Twenty-three years went by and nothing happened--no work on the Temple was done. We suppose that Jehoiada was acting as premier and was too busy with political affairs to attend to Temple business.

IIK.12:7–16 Joash came back to the Temple and asked why the priests had not done the job. Apparently they had continued using the Temple contributions for their own income. Jehoiada understood the problem. He made a collection box where Temple repair money would be deposited. Then the worshiper could plainly tell whether a gift went for the Temple or to the priest.

Coinage was not in use anywhere until around 500BC. The half-shekel for a thousand years before was a weighted amount of pure silver, part of a strip or an ingot. So the collected silver or gold was weighed out and given in exchange for timber, or stone,  and for the labor of the craftsmen. The workers were honest and did not require an accounting.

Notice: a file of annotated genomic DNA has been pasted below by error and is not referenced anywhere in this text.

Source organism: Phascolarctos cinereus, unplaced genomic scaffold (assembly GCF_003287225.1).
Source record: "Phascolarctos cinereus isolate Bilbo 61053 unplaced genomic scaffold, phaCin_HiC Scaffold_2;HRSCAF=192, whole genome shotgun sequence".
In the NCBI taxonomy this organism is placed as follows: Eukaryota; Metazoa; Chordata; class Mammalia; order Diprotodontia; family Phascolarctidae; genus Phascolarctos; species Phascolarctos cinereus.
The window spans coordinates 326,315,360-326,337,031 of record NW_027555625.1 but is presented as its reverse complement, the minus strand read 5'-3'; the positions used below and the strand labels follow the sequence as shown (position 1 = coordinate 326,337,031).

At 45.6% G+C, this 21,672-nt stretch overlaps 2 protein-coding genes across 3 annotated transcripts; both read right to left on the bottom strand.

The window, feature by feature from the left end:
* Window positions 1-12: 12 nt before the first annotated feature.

IIChron.24:15–16. Jehoiada died at 130 years and was buried in honor among the kings of Judah. He had done good to Israel, toward God and the Temple.

IIChron.24:17–19 After he died , Joash was persuaded to go to Baal worship by the princes of Judah. They forsook the Temple. The soft and sexy worship of Ashterte was much more interesting than the hard, austere worship of JHWH.

IIChron.24:20–22. Then the  Spirit of God came upon Zechariah, son of Jehoiada, and he prophesied against their sin. “Because you have forsaken the Lord, He has forsaken you.”
The people stoned him to death on orders from Joash.

IIChron.24:23–27 Predictably, bad things happened.
Syria captured Gath on the Mediterranean plain (IIK.12:17) and then Hazael headed for Jerusalem. He defeated a much larger army of Judah and  went away with much wealth. (IIK.12:18). The Syrians also wounded Joash. Then two servants assassinated him in his bed. IIChron.24:25

Sic transit gloria mundi.